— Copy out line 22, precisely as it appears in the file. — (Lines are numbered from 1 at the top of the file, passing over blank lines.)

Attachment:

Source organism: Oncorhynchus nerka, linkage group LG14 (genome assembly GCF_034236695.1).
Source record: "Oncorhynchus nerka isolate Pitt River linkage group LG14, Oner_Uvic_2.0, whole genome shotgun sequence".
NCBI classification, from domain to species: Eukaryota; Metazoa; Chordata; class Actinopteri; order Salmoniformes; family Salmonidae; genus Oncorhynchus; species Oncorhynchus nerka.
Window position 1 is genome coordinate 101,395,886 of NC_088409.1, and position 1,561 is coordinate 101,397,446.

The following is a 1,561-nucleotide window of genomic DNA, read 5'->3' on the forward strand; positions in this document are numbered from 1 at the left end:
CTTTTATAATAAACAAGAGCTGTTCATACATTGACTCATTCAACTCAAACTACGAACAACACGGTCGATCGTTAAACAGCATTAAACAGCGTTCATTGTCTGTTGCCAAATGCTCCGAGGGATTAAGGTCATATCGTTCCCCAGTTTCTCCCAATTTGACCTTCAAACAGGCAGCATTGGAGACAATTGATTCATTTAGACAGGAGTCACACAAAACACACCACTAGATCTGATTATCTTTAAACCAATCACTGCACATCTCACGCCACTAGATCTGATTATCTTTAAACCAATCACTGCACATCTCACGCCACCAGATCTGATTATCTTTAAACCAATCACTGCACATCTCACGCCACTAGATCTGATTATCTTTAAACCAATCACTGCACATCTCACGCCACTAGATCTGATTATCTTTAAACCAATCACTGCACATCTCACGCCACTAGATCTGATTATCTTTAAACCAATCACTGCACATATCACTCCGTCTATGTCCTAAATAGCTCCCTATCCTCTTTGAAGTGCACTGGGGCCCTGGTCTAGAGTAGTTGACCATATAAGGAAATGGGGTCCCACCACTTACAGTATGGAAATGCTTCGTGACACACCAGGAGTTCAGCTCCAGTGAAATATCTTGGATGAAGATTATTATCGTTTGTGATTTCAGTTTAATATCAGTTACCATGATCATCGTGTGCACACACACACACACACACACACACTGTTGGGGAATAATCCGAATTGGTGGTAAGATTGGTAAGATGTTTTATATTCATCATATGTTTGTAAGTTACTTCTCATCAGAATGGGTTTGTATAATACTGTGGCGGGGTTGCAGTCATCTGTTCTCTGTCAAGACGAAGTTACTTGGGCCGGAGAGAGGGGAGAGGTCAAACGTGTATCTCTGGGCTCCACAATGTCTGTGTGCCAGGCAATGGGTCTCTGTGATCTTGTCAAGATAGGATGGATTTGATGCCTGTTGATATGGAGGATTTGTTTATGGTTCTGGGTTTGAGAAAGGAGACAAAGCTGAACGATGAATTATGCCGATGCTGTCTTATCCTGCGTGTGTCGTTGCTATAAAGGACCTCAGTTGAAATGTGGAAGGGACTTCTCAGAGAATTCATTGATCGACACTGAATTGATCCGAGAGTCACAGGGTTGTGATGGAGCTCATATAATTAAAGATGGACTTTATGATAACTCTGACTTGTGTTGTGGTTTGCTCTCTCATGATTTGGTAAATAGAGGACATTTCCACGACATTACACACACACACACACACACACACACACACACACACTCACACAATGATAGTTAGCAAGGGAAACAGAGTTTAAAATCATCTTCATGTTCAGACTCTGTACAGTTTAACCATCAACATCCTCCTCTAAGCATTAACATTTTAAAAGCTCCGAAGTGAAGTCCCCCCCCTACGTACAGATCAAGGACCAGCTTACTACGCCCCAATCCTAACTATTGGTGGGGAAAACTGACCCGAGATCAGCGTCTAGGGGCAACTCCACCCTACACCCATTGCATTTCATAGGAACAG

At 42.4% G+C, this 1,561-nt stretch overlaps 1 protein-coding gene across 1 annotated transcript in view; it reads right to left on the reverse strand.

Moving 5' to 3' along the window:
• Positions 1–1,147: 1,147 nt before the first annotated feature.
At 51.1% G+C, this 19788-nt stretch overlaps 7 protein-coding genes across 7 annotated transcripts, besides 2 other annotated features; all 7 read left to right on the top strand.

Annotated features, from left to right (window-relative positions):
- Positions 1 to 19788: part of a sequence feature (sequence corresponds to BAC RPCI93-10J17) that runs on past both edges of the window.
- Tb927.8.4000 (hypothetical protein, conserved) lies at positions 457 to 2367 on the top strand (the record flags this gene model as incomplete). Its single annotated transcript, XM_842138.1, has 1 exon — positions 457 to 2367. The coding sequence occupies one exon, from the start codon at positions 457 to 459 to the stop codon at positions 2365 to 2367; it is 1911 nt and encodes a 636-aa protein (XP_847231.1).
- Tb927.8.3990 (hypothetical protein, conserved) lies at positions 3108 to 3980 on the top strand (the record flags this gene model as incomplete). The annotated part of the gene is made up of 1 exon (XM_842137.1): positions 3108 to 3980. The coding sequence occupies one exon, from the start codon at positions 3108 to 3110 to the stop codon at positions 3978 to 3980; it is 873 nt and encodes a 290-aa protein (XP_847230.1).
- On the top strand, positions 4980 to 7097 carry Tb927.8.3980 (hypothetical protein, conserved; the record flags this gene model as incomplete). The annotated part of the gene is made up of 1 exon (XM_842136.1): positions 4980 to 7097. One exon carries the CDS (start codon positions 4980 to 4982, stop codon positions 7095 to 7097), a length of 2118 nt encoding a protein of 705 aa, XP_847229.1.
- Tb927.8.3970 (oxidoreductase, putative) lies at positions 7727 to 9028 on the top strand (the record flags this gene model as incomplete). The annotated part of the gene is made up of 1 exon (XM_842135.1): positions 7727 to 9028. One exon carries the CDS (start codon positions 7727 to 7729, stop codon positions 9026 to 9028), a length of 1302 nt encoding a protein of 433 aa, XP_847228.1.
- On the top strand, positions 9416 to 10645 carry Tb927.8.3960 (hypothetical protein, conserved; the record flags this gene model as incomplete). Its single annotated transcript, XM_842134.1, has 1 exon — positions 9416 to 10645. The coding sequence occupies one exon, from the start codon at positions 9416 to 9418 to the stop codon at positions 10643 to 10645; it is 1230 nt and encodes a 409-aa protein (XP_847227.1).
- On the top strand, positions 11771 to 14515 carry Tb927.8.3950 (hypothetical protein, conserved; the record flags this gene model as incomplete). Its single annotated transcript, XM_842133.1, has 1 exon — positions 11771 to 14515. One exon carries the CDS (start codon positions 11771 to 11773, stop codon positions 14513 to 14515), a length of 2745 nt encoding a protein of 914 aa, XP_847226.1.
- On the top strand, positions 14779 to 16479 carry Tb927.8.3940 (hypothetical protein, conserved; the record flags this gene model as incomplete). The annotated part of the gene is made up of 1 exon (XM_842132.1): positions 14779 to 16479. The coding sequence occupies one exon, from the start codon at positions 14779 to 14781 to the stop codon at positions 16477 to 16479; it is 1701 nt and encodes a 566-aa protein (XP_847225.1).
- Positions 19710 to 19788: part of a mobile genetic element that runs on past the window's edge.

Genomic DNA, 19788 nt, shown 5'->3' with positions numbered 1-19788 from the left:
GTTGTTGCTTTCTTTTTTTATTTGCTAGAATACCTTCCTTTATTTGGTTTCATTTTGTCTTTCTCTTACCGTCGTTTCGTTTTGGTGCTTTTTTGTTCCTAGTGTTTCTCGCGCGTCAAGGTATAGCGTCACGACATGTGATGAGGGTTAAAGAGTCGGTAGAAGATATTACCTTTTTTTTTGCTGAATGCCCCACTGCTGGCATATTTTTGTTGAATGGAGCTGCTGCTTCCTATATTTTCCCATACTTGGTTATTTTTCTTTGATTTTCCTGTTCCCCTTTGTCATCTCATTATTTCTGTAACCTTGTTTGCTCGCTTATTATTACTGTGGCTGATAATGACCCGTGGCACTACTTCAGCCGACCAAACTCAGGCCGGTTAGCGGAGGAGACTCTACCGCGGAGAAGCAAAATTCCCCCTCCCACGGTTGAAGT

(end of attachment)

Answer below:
GTTGTTGCTTTCTTTTTTTATTTGCTAGAATACCTTCCTTTATTTGGTTTCATTTTGTCTTTCTCTTACCGTCGTTTCGTTTTGGTGCTTTTTTGTTCCTAGTGTTTCTCGCGCGTCAAGGTATAGCGTCACGACATGTGATGAGGGTTAAAGAGTCGGTAGAAGATATTACCTTTTTTTTTGCTGAATGCCCCACTGCTGGCATATTTTTGTTGAATGGAGCTGCTGCTTCCTATATTTTCCCATACTTGGTTATTTTTCTTTGATTTTCCTGTTCCCCTTTGTCATCTCATTATTTCTGTAACCTTGTTTGCTCGCTTATTATTACTGTGGCTGATAATGACCCGTGGCACTACTTCAGCCGACCAAACTCAGGCCGGTTAGCGGAGGAGACTCTACCGCGGAGAAGCAAAATTCCCCCTCCCACGGTTGAAGT